Human potential: nothing more than a state of mind

  • Published
  • By Airman 1st Class Alex Echols
  • 325th Fighter Wing Public Affairs
A Vietnam prisoner of war, now motivational speaker, spoke to a group of Tyndall Airmen Feb. 7 in the 53rd Weapons Evaluation Group auditorium.

During his speech, Col. Edward Hubbard, United States Air Force retired, shared the story of his capture and what life was like living in captivity, hoping to teach his audience a new way of thinking.

"I like to say, human potential is nothing more than a state of mind," said Hubbard. "It's controlled by two things: what you think you can do and how hard you are willing to work to do it. I learned that in captivity, and I have used it for the past 40 years to guide my life."

After his plane was shot down, Hubbard lived in captivity for 2,420 days from 1966 to 1973. He was beaten, starved and stripped of everything during his imprisonment in North Vietnam.

To survive, Hubbard and the other POWs had to use their minds to overcome their problems.

"In prison, we had no resources, period," said Hubbard. "We found out solving problems in prison is not optional. You have no choice, or you're going to die."

After his release and return to the Air Force, Hubbard found an additional mission. He used the harrowing experience gained in prison to create a new way of thinking and improve the productivity of those around him.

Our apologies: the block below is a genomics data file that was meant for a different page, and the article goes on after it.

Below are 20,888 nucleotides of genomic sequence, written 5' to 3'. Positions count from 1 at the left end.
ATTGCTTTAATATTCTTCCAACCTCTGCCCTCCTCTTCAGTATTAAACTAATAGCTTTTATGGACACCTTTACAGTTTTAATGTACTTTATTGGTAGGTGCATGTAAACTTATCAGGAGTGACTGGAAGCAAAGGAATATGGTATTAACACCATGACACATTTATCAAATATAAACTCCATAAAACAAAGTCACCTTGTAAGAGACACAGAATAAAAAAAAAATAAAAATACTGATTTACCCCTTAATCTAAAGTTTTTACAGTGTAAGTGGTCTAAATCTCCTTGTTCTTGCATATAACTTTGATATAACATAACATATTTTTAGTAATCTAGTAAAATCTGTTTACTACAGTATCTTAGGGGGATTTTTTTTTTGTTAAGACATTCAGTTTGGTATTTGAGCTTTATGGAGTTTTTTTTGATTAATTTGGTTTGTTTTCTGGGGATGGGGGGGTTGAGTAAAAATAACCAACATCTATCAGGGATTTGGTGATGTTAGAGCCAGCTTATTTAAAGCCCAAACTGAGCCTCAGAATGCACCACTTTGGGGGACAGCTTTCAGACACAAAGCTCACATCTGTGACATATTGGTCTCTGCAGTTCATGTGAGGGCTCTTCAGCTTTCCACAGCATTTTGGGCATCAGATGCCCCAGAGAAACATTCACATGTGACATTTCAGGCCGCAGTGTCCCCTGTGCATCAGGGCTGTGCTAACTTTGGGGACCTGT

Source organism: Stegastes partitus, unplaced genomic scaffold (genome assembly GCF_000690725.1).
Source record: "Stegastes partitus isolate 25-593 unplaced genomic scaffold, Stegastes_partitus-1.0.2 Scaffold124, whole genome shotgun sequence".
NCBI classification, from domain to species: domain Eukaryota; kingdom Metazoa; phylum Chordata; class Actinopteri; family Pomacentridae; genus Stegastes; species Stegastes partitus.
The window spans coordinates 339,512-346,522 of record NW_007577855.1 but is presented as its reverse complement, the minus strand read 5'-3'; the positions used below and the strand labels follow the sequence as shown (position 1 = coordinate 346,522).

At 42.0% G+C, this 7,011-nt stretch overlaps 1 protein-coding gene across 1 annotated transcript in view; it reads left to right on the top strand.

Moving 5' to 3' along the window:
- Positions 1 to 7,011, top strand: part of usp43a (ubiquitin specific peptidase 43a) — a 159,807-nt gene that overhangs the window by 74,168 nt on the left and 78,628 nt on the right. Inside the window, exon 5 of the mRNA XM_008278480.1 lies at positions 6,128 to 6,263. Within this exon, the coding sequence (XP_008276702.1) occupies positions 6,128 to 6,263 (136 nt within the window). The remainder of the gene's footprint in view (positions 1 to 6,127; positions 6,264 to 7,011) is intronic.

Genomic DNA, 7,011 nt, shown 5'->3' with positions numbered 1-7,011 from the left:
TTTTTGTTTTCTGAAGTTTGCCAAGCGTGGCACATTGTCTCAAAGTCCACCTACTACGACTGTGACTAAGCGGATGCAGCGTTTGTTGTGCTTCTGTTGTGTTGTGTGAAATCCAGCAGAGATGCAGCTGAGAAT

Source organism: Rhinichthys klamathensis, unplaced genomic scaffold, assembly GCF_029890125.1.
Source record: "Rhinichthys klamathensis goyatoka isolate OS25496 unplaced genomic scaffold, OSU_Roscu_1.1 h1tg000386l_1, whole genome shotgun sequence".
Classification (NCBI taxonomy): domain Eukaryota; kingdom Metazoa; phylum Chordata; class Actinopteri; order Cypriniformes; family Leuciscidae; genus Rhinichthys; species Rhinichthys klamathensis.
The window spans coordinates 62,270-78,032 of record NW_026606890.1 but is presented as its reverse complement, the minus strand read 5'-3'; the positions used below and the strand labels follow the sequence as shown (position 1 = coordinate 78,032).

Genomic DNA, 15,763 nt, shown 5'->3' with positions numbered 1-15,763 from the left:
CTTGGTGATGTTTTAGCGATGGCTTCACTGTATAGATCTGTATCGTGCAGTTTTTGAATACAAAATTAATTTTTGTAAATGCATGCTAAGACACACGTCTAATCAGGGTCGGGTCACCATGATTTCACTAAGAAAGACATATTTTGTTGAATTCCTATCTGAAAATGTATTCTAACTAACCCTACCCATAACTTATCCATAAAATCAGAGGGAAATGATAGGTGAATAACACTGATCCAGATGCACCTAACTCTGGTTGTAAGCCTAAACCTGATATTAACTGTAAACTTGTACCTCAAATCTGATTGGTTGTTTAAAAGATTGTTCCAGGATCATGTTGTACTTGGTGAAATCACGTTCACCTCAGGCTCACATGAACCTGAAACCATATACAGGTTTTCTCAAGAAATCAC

"Stop and think," said Hubbard. "Where do you want to be tomorrow? Now, figure out how to get there. Don't wait for someone to tell you how to do it, and never let anyone tell you what you can't do, because they don't know what you're capable of. Personal pride in what you can do is the greatest resource you'll ever have. If you have a sufficient amount there are no limits in your world."

Once retired from the Air Force, Hubbard continued his mission by speaking publicly. He has made appearance in 16 countries visiting and inspiring more than 4 million people.

After his speech, Hubbard signed copies of his book and spoke with the inspired members of Team Tyndall.

"Rather than simply reciting his age-old memories, he brought them to our level, being careful to extract key lessons relevant to both the oldest veteran and youngest airman," said 1st Lt. Kenneth Suen, 83rd Fighter Weapons Squadron space missile analyst. "By weaving the words into such powerful images, everyone who attended truly did relive his experience, and it is in experience not books that we learn the intangibles that only experience can teach. I feel extremely blessed to have been able to attend his presentation!"

Since he began speaking publicly, Hubbard has spoken to more than 4 million people in 16 countries.

"I get up wildly excited about my work every day, because I know I have the opportunity to go out and change somebody else's life and make it better," said Hubbard.